Massachusetts School Sued Over The Use of “Commonwealth” In Its Name

UnknownOne school is an elite school found in 1957 in Boston’s Back Bay that costs $40,000 a year in tuition. The other is an academy in Springfield (90 miles away) for low income and minority students charging $1,200. Few people would confuse the two institutions but the elite Commonwealth School has sued the Commonwealth Academy for the use of the word “Commonwealth.” The school claims “great harm” from sharing the word and even refused an offer from the academy to add “Springfield” to the name.

We have been discussing a disturbing trend in copyright and trademark claims over things occurring in public or common phrases or terms. (For a prior column, click here). We have often discussed the abusive expansion of copyright and trademark laws. This includes common phrases, symbols, and images being claimed as private property. (here and here and here and here and here and here and here and here and here and here and here and here). This included a New York artist claiming that he holds the trademark to symbol π and Citigroup’s claim to “ThankYou.”

Both of these schools are located in a state officially called the Commonwealth of Massachusetts. Thus, this is like objecting to ‘Massachusetts” being in the title. Nevertheless, the school is suing for $2 million and will not accept a simply compromise of adding Springfield to the other name. It is accusing the Springfield school of engaging in a “knowingly false and malicious campaign” for simply using Commonwealth in its title. In my view, any problem that the school is experiencing is due to the decision to use a common noun (particularly in the Commonwealth of Massachusetts) for its name. If you do not want confusion, you might want to adopt something more distinctive rather than bar the use of a common noun by any other school.

What do you think?

12 thoughts on “Massachusetts School Sued Over The Use of “Commonwealth” In Its Name

  1. Probably the most rapid way to protect Commonwealth Academy will be to encourage Commonwealth School to drop its lawsuit through public outrage–namely a David vs. Goliath struggle or elitists vs. the poor.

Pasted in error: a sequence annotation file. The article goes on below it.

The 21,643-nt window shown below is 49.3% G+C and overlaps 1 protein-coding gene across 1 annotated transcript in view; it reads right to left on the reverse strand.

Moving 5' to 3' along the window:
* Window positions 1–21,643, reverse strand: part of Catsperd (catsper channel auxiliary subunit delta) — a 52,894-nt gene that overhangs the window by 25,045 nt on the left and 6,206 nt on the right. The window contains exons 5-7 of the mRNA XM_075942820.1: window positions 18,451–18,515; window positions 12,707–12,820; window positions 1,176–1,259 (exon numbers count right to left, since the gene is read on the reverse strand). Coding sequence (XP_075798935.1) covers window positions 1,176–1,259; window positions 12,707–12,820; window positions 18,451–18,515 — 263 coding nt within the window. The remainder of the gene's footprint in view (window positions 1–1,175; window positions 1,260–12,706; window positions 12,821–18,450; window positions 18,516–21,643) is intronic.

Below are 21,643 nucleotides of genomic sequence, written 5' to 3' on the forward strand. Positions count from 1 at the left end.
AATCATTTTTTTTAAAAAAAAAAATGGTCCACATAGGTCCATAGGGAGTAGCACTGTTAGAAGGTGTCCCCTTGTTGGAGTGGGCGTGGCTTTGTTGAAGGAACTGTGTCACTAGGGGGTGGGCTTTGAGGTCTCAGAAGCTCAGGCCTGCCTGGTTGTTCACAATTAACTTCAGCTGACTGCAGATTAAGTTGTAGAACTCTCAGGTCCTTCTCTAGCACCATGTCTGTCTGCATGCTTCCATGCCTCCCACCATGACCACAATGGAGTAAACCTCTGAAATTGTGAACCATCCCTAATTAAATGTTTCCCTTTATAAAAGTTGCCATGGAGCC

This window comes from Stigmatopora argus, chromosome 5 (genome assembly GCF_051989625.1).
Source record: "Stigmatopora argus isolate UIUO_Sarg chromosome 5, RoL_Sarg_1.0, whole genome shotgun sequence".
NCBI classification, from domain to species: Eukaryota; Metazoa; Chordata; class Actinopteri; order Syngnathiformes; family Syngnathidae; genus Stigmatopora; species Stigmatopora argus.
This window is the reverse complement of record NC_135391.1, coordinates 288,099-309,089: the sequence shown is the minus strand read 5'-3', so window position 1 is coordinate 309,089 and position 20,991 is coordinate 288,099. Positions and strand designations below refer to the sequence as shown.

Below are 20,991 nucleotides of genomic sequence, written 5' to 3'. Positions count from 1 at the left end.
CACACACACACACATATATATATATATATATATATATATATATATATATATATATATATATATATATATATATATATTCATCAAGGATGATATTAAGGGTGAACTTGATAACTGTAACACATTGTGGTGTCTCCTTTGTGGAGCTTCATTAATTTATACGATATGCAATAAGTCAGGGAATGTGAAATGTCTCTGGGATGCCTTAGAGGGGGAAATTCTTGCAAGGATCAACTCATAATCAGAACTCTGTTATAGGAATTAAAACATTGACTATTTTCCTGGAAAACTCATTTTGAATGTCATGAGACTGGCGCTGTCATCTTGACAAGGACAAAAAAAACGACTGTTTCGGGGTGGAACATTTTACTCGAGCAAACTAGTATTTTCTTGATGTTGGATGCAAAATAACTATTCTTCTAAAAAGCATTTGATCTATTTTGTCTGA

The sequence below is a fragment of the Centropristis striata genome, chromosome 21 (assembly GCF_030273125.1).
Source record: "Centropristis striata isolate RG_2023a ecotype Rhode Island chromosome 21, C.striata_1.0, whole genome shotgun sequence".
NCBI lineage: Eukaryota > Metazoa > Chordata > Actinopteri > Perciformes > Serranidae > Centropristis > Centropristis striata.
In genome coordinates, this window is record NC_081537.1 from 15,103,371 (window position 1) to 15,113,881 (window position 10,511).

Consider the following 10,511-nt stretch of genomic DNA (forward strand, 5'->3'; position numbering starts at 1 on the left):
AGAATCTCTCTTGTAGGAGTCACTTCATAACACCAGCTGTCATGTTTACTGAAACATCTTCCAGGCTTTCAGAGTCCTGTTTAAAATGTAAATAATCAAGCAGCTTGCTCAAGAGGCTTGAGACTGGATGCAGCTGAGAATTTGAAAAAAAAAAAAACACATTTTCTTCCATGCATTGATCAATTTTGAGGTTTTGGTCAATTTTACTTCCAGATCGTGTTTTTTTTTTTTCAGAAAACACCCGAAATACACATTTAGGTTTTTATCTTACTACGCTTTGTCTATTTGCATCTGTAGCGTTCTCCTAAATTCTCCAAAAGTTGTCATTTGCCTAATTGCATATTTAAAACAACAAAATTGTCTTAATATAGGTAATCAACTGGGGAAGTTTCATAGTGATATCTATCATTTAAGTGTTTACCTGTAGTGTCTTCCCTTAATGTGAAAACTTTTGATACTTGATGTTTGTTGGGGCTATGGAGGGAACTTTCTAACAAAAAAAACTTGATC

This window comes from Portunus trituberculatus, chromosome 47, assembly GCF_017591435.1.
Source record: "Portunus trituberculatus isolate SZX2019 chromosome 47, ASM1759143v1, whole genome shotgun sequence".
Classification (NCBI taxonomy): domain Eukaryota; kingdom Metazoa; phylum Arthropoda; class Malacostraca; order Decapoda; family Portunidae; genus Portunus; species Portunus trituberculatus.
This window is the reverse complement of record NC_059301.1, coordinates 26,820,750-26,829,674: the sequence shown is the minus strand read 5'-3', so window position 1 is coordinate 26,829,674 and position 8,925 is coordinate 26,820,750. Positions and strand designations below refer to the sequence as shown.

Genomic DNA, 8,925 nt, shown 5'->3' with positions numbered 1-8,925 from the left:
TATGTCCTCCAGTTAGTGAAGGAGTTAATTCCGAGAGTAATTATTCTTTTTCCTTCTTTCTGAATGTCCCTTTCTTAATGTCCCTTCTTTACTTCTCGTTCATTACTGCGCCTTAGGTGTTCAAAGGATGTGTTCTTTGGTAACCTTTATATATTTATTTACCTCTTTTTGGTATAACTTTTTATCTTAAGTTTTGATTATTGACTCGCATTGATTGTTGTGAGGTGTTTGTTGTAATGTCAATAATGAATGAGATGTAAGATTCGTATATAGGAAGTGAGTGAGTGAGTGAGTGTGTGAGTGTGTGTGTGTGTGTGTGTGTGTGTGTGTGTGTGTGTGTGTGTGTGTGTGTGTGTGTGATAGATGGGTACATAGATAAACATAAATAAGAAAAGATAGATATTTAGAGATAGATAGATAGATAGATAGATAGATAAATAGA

2. Motion To Dismiss for failure to state a claim. No person or entity can claim title to a common name. Commonwealth is so common that no one can gain wealth from trying to claim title to it. The Counter Claim should have one claim which requires the court to call the elite school the Shit Stinks Academy. And if the Foo Shits, Wear It should be emblazened on their flags and emblems.

  3. The attorneys representing the academy need to be reported to their state bar’s ethics branch when all is said and done.

  4. Has anyone copyrighted the word ‘burger’? There are lots of burger joints out there.

    Then again, does the Commonwealth School have a right to distinguish itself and prevent confusion with Commonwealth Academy? I think it does and that it’s a jury question as to whether there would be confusion enough to affect student enrollment or whatever other harm may arise.

  5. This reminds me of the innumerable “Olympic Pizza Shop” restaurants that have been forced out of business by You-Know-Who.

  6. I have to agree with the elite school that Commonwealth Academy is just too close to Commonwealth School. It could easily be confused. However, the compromise of changing the name to Springfield Commonwealth Academy seems reasonable.

    • SierraRose – do you think if I name my high school Lincoln Academy and their is a Lincoln Preparatory High 90 miles away, I should have to change the name of my school because people will be confused by the 90 mile difference?

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